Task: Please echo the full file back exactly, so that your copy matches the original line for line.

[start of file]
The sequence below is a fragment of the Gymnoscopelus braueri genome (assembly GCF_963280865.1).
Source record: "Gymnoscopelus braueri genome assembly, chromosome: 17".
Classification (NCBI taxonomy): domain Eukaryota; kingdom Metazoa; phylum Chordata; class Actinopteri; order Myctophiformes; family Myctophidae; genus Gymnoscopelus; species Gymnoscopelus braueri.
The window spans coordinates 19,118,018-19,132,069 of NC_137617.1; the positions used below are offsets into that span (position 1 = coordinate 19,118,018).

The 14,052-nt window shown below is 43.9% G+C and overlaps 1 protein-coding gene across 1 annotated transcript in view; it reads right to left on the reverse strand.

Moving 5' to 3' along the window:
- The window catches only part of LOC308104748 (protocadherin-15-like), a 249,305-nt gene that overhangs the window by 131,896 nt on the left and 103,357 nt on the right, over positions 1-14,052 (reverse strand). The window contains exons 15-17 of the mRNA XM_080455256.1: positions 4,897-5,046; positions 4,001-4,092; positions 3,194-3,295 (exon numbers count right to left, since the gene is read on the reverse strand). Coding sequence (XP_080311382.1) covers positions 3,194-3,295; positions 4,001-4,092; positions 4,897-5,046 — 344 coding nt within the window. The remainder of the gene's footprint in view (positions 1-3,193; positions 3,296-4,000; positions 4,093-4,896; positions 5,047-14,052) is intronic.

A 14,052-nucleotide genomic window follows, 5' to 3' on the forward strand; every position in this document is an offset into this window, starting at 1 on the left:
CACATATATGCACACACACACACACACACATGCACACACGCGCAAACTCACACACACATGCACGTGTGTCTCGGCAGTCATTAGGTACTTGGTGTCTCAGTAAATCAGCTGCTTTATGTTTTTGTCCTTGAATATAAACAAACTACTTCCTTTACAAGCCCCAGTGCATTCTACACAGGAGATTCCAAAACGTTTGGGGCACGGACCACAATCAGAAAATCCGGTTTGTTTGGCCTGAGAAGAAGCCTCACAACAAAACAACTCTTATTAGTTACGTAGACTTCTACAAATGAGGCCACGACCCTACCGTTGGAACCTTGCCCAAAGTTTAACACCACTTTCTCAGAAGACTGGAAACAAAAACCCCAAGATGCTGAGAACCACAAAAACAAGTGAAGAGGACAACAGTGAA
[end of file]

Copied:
The sequence below is a fragment of the Gymnoscopelus braueri genome (assembly GCF_963280865.1).
Source record: "Gymnoscopelus braueri genome assembly, chromosome: 17".
Classification (NCBI taxonomy): domain Eukaryota; kingdom Metazoa; phylum Chordata; class Actinopteri; order Myctophiformes; family Myctophidae; genus Gymnoscopelus; species Gymnoscopelus braueri.
The window spans coordinates 19,118,018-19,132,069 of NC_137617.1; the positions used below are offsets into that span (position 1 = coordinate 19,118,018).

The 14,052-nt window shown below is 43.9% G+C and overlaps 1 protein-coding gene across 1 annotated transcript in view; it reads right to left on the reverse strand.

Moving 5' to 3' along the window:
- The window catches only part of LOC308104748 (protocadherin-15-like), a 249,305-nt gene that overhangs the window by 131,896 nt on the left and 103,357 nt on the right, over positions 1-14,052 (reverse strand). The window contains exons 15-17 of the mRNA XM_080455256.1: positions 4,897-5,046; positions 4,001-4,092; positions 3,194-3,295 (exon numbers count right to left, since the gene is read on the reverse strand). Coding sequence (XP_080311382.1) covers positions 3,194-3,295; positions 4,001-4,092; positions 4,897-5,046 — 344 coding nt within the window. The remainder of the gene's footprint in view (positions 1-3,193; positions 3,296-4,000; positions 4,093-4,896; positions 5,047-14,052) is intronic.

A 14,052-nucleotide genomic window follows, 5' to 3' on the forward strand; every position in this document is an offset into this window, starting at 1 on the left:
CACATATATGCACACACACACACACACACATGCACACACGCGCAAACTCACACACACATGCACGTGTGTCTCGGCAGTCATTAGGTACTTGGTGTCTCAGTAAATCAGCTGCTTTATGTTTTTGTCCTTGAATATAAACAAACTACTTCCTTTACAAGCCCCAGTGCATTCTACACAGGAGATTCCAAAACGTTTGGGGCACGGACCACAATCAGAAAATCCGGTTTGTTTGGCCTGAGAAGAAGCCTCACAACAAAACAACTCTTATTAGTTACGTAGACTTCTACAAATGAGGCCACGACCCTACCGTTGGAACCTTGCCCAAAGTTTAACACCACTTTCTCAGAAGACTGGAAACAAAAACCCCAAGATGCTGAGAACCACAAAAACAAGTGAAGAGGACAACAGTGAA